So, that's also just lamb which is wrapped up, also in fat, and it's rolled in a certain way that looks like two sets of ears. So, we're having a tortoise that's not really a tortoise, and some ears that aren't really ears. Ja. Shall we get underway? Definitely. Come on.
'The secret to a successful braai is the quality of the meat 'and the skill of the braaier in getting their timing just right.' I love it. It taps into my creativity. She cooks brilliantly. This, I've been very much looking forward to. You're gonna love it. You're gonna absolutely love it. 'The word "braai" means "roast" in Afrikaans, 'and it's such a South African tradition that it's even got 'a national day dedicated to it.'
Hey! Ooh! There you go. Where's your husband? Where's Danie? I do the cooking, and he cleans the braai. Is that right? Listen, do you mind if I use my fingers? Go wild. Right, I wanna taste this. This one is the...? So, those are the oortjies. Little thin strips of lamb, with fat. That has got a beautiful meaty sweetness, and the fat on there, cos there's quite a bit, is making that luxurious.
Totally. Absolutely delightful. And these things... The skilpadjies. So, the fat actually absorbs into the liver, which just gives it a beautiful flavour That is iron-rich liver... Very good for you. ...with a nice slippery, crispy outside. That is lovely. And this, of course, is the springbok.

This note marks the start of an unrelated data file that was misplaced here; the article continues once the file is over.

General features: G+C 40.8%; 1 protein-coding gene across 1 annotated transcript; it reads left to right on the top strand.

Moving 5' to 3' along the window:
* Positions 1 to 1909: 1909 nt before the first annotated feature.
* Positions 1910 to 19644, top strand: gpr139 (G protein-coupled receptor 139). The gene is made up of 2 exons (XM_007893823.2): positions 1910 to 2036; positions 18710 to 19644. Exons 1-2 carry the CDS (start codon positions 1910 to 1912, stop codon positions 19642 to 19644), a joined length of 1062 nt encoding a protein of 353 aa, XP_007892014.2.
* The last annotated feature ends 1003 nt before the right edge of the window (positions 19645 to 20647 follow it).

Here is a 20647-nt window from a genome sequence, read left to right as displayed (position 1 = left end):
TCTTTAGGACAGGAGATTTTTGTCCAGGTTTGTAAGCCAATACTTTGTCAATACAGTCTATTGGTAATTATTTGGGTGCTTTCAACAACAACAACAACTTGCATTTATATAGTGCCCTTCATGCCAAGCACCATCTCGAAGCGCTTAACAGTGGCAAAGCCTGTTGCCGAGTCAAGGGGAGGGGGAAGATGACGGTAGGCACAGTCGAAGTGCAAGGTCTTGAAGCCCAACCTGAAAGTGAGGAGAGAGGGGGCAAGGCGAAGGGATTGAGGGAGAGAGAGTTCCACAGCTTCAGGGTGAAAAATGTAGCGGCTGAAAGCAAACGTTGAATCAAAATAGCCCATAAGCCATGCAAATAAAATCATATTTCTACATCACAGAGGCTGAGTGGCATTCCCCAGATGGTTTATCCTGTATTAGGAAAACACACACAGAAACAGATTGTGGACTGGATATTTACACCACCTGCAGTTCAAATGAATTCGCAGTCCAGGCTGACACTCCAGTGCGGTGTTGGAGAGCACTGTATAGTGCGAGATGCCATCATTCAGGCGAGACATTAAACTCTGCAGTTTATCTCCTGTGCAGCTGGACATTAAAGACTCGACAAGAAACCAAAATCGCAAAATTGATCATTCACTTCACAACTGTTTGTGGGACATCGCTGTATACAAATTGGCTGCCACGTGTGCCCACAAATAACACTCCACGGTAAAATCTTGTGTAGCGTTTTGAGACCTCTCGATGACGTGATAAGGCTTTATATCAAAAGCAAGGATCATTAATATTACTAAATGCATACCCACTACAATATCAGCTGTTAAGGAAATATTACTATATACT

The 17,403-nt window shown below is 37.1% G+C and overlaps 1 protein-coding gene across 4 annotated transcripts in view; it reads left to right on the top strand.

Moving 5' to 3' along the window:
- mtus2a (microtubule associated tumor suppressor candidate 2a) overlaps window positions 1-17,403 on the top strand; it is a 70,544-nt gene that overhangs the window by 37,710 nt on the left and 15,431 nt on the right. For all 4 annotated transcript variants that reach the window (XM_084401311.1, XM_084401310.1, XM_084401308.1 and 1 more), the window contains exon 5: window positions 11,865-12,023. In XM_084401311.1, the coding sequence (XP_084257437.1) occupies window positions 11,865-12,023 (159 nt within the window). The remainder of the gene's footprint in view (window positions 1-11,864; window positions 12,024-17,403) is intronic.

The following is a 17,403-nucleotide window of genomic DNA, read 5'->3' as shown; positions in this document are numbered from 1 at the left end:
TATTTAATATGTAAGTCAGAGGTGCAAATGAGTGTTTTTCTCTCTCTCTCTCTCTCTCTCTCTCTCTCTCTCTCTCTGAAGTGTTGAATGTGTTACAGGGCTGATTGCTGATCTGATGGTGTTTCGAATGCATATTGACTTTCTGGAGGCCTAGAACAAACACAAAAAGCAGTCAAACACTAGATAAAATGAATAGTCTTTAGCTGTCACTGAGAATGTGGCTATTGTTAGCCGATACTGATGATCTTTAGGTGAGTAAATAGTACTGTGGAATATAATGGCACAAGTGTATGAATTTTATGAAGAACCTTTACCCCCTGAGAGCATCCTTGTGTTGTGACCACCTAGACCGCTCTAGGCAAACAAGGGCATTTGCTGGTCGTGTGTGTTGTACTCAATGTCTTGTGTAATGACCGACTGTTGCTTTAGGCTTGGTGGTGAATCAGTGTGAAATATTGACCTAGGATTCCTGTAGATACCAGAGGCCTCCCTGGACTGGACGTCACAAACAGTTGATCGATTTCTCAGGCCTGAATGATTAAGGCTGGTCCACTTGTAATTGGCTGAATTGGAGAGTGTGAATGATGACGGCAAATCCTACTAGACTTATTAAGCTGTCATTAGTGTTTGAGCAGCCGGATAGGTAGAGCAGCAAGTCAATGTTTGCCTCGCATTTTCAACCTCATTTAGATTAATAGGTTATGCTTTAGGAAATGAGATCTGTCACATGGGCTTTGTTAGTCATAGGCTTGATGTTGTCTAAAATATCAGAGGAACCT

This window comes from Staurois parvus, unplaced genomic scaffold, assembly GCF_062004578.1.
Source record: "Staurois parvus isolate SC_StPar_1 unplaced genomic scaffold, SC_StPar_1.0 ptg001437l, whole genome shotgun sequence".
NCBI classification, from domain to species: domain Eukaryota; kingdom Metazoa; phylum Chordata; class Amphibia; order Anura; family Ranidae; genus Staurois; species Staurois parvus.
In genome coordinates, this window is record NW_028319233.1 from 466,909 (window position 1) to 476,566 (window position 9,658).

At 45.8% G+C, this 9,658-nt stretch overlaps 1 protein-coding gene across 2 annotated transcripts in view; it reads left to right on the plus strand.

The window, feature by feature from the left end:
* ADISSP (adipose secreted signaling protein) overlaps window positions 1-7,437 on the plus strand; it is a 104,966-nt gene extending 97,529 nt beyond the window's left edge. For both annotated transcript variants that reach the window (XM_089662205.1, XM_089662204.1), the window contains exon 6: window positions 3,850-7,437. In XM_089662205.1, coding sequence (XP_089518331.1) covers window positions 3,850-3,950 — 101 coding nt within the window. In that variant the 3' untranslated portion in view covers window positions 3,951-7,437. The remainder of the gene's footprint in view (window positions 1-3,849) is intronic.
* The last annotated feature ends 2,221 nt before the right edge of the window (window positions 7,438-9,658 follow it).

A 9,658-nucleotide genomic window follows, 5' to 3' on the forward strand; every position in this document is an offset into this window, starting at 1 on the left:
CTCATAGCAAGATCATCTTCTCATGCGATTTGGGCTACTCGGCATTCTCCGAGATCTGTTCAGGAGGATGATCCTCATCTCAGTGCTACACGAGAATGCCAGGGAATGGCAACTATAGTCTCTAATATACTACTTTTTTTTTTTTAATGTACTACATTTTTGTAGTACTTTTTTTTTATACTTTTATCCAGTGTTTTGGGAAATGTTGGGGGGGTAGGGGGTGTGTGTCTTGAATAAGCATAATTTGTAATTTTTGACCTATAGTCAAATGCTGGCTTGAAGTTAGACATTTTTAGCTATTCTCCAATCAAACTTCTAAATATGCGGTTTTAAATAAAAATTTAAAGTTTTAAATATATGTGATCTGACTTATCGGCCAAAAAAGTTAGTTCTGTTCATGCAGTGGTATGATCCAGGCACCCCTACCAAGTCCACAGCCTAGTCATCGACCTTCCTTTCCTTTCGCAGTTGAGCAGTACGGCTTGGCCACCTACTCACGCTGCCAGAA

That's right. Ooh... That is like a really tender, beautiful, expensive piece of steak. A Springbok, generally, is a beautiful, soft, sweet, subtle meat. This is not like any barbecue I've ever been to in Britain.
This is a proper South African braai, and it is delicious. Awesome. Sun's going down, good company, great food, nice glass of wine... I don't think I could be happier. Cheers.
Wonderful. Enjoy. Cheers. Cheers. 'A red sky tonight, and tomorrow, 'Danie is taking me out to a secret location 'in the heart of the Red Desert.' It's six o'clock in the morning.
I'm coming awake with a cup of coffee, and so is the river. I think this is the best time of day, cos the sun's not yet high in the sky, there is a cool breeze, but it's not really quiet. Those birds are making a lot of noise. It's like a birds' musical.
BIRDS TWITTER 'I'm not the only one who's up early.' Are you going to school? Yep. Do you go to school like that every day? Yes. With no shoes on? Yes. All right, don't let me stop you. HE CHUCKLES This is honestly how you do this every day? Every day! Unbelievable. Do you know what? I'm really jealous. I really am.
It's not like shivering at the bus stop, is it? Waiting for the number 63 in Peckham High Street. Look at them! HE CHUCKLES 'A five-minute boat trip saves the children a two-hour bus ride 'to their local school on the north bank of the river. 'Today, I'm leaving the river behind to explore the Red Kalahari.
'Danie is taking me for a bush drive into the dry heart of the desert, 'where he's got a surprise in store. 'The Kalahari is the second-biggest desert in Africa after the Sahara. 'This vast area is over 900,000 square kilometres and covers parts 'of neighbouring Namibia and Botswana, as well as South Africa.' Are you aware that your life is different? Not really. This is life for us. It's always been life for us.